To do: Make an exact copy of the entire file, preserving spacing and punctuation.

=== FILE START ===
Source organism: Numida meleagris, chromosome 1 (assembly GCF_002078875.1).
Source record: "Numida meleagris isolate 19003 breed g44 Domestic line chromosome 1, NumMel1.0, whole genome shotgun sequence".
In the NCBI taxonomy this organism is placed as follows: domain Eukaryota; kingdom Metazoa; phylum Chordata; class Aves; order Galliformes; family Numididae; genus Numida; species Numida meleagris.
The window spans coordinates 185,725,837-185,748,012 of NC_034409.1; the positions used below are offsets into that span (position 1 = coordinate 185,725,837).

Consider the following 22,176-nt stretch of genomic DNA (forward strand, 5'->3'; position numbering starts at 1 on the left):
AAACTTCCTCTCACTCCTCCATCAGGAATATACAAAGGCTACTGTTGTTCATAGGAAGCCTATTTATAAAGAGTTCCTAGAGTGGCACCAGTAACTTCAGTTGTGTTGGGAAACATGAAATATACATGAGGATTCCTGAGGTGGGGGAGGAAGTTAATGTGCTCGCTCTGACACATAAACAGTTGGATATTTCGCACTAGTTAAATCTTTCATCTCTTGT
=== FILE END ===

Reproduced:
Source organism: Numida meleagris, chromosome 1 (assembly GCF_002078875.1).
Source record: "Numida meleagris isolate 19003 breed g44 Domestic line chromosome 1, NumMel1.0, whole genome shotgun sequence".
In the NCBI taxonomy this organism is placed as follows: domain Eukaryota; kingdom Metazoa; phylum Chordata; class Aves; order Galliformes; family Numididae; genus Numida; species Numida meleagris.
The window spans coordinates 185,725,837-185,748,012 of NC_034409.1; the positions used below are offsets into that span (position 1 = coordinate 185,725,837).

Consider the following 22,176-nt stretch of genomic DNA (forward strand, 5'->3'; position numbering starts at 1 on the left):
AAACTTCCTCTCACTCCTCCATCAGGAATATACAAAGGCTACTGTTGTTCATAGGAAGCCTATTTATAAAGAGTTCCTAGAGTGGCACCAGTAACTTCAGTTGTGTTGGGAAACATGAAATATACATGAGGATTCCTGAGGTGGGGGAGGAAGTTAATGTGCTCGCTCTGACACATAAACAGTTGGATATTTCGCACTAGTTAAATCTTTCATCTCTTGT